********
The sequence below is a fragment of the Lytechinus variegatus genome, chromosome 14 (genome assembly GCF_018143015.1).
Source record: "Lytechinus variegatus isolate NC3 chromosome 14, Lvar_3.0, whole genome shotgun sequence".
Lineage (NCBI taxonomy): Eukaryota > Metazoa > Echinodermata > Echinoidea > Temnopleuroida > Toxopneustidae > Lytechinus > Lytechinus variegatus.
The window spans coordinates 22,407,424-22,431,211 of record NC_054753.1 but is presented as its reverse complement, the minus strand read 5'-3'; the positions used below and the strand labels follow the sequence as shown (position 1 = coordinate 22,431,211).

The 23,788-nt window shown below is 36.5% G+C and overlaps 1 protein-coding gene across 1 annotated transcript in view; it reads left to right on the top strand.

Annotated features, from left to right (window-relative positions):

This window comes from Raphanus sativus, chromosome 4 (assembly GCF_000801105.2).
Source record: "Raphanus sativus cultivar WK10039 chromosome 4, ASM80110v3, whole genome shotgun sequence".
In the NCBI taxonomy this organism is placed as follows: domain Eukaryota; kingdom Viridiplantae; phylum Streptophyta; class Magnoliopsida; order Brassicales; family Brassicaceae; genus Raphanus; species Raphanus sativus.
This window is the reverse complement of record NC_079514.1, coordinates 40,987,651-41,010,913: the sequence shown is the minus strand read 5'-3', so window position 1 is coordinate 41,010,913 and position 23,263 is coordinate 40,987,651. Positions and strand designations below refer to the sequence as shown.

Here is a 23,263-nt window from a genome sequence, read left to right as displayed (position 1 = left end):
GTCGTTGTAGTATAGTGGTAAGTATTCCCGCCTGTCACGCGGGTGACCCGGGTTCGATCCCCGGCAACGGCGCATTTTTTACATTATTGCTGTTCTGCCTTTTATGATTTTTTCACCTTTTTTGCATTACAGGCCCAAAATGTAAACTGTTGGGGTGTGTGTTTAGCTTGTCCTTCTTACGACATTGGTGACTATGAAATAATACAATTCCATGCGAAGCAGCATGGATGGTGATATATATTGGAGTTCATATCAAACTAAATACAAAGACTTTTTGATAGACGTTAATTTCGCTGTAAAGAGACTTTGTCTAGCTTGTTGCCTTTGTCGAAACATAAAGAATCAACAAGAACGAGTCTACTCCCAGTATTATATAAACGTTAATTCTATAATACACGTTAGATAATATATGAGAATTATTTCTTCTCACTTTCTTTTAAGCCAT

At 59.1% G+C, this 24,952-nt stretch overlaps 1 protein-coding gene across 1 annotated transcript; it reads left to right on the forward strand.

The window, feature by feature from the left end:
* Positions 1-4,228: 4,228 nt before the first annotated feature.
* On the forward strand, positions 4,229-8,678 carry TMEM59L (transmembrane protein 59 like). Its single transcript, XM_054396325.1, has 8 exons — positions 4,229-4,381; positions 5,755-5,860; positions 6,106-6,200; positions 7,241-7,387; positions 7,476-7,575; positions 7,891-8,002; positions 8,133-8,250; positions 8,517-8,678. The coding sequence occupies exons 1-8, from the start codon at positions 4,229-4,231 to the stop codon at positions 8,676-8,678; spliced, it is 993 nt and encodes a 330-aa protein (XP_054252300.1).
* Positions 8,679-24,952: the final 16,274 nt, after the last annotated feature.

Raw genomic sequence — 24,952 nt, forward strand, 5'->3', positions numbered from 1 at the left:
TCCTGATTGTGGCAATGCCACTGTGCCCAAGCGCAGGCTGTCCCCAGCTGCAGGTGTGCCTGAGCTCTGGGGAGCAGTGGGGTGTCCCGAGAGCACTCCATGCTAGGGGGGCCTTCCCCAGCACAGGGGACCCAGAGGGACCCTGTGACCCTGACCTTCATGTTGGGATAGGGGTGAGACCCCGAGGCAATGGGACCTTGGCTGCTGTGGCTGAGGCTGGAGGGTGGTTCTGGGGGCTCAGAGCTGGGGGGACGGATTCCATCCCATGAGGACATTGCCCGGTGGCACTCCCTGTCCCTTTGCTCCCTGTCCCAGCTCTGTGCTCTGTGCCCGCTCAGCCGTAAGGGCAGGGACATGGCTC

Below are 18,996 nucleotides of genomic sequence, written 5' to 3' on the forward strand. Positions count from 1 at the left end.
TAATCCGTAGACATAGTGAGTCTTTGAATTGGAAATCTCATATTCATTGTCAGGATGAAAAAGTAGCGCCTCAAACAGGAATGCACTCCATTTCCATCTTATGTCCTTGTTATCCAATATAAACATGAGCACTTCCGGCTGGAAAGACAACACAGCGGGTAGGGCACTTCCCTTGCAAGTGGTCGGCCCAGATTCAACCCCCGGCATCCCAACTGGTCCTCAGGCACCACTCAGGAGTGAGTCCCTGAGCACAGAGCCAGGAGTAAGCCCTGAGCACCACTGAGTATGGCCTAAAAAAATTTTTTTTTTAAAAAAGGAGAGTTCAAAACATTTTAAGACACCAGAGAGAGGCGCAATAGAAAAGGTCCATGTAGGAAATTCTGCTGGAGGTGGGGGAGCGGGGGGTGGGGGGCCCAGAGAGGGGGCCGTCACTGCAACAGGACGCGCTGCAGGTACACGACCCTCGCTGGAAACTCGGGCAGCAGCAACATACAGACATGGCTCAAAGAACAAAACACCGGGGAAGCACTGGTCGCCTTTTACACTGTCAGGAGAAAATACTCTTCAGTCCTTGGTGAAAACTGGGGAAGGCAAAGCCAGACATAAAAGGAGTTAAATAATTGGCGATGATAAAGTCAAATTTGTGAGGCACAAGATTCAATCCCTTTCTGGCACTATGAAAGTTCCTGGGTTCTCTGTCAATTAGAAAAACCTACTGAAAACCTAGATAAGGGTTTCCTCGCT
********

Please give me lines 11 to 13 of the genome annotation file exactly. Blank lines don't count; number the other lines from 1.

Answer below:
Here is a 23,263-nt window from a genome sequence, read left to right as displayed (position 1 = left end):
GTCGTTGTAGTATAGTGGTAAGTATTCCCGCCTGTCACGCGGGTGACCCGGGTTCGATCCCCGGCAACGGCGCATTTTTTACATTATTGCTGTTCTGCCTTTTATGATTTTTTCACCTTTTTTGCATTACAGGCCCAAAATGTAAACTGTTGGGGTGTGTGTTTAGCTTGTCCTTCTTACGACATTGGTGACTATGAAATAATACAATTCCATGCGAAGCAGCATGGATGGTGATATATATTGGAGTTCATATCAAACTAAATACAAAGACTTTTTGATAGACGTTAATTTCGCTGTAAAGAGACTTTGTCTAGCTTGTTGCCTTTGTCGAAACATAAAGAATCAACAAGAACGAGTCTACTCCCAGTATTATATAAACGTTAATTCTATAATACACGTTAGATAATATATGAGAATTATTTCTTCTCACTTTCTTTTAAGCCAT

At 59.1% G+C, this 24,952-nt stretch overlaps 1 protein-coding gene across 1 annotated transcript; it reads left to right on the forward strand.